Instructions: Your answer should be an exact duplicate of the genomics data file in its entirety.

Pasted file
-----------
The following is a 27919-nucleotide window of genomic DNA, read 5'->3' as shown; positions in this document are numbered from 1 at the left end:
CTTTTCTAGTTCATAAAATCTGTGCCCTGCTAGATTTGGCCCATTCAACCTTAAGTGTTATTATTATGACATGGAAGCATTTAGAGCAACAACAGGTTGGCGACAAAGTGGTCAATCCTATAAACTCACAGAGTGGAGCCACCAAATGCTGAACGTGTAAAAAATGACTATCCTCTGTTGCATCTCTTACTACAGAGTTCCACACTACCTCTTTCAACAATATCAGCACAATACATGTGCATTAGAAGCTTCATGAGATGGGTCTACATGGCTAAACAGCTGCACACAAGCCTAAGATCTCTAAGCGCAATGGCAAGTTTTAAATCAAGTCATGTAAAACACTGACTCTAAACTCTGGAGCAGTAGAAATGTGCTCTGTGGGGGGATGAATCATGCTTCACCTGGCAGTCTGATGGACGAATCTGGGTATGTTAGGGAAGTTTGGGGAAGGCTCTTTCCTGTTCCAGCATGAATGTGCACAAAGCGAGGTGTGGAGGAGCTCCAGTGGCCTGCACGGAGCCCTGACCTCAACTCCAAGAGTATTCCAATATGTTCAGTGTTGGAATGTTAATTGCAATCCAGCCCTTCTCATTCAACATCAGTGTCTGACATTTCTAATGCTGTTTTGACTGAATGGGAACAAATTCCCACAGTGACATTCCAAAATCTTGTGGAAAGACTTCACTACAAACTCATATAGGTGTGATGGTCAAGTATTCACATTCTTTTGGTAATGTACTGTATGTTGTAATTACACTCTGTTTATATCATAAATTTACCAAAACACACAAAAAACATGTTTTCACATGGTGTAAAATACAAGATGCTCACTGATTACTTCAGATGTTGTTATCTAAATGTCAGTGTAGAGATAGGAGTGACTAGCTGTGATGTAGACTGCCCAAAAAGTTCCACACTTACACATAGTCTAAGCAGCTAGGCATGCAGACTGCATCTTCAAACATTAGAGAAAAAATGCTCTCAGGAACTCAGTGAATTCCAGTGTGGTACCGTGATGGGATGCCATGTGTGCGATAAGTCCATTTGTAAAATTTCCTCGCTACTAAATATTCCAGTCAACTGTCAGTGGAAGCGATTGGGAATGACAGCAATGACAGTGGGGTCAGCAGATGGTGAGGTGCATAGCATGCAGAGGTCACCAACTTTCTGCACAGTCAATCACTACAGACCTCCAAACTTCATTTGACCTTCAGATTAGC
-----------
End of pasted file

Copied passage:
The following is a 27919-nucleotide window of genomic DNA, read 5'->3' as shown; positions in this document are numbered from 1 at the left end:
CTTTTCTAGTTCATAAAATCTGTGCCCTGCTAGATTTGGCCCATTCAACCTTAAGTGTTATTATTATGACATGGAAGCATTTAGAGCAACAACAGGTTGGCGACAAAGTGGTCAATCCTATAAACTCACAGAGTGGAGCCACCAAATGCTGAACGTGTAAAAAATGACTATCCTCTGTTGCATCTCTTACTACAGAGTTCCACACTACCTCTTTCAACAATATCAGCACAATACATGTGCATTAGAAGCTTCATGAGATGGGTCTACATGGCTAAACAGCTGCACACAAGCCTAAGATCTCTAAGCGCAATGGCAAGTTTTAAATCAAGTCATGTAAAACACTGACTCTAAACTCTGGAGCAGTAGAAATGTGCTCTGTGGGGGGATGAATCATGCTTCACCTGGCAGTCTGATGGACGAATCTGGGTATGTTAGGGAAGTTTGGGGAAGGCTCTTTCCTGTTCCAGCATGAATGTGCACAAAGCGAGGTGTGGAGGAGCTCCAGTGGCCTGCACGGAGCCCTGACCTCAACTCCAAGAGTATTCCAATATGTTCAGTGTTGGAATGTTAATTGCAATCCAGCCCTTCTCATTCAACATCAGTGTCTGACATTTCTAATGCTGTTTTGACTGAATGGGAACAAATTCCCACAGTGACATTCCAAAATCTTGTGGAAAGACTTCACTACAAACTCATATAGGTGTGATGGTCAAGTATTCACATTCTTTTGGTAATGTACTGTATGTTGTAATTACACTCTGTTTATATCATAAATTTACCAAAACACACAAAAAACATGTTTTCACATGGTGTAAAATACAAGATGCTCACTGATTACTTCAGATGTTGTTATCTAAATGTCAGTGTAGAGATAGGAGTGACTAGCTGTGATGTAGACTGCCCAAAAAGTTCCACACTTACACATAGTCTAAGCAGCTAGGCATGCAGACTGCATCTTCAAACATTAGAGAAAAAATGCTCTCAGGAACTCAGTGAATTCCAGTGTGGTACCGTGATGGGATGCCATGTGTGCGATAAGTCCATTTGTAAAATTTCCTCGCTACTAAATATTCCAGTCAACTGTCAGTGGAAGCGATTGGGAATGACAGCAATGACAGTGGGGTCAGCAGATGGTGAGGTGCATAGCATGCAGAGGTCACCAACTTTCTGCACAGTCAATCACTACAGACCTCCAAACTTCATTTGACCTTCAGATTAGC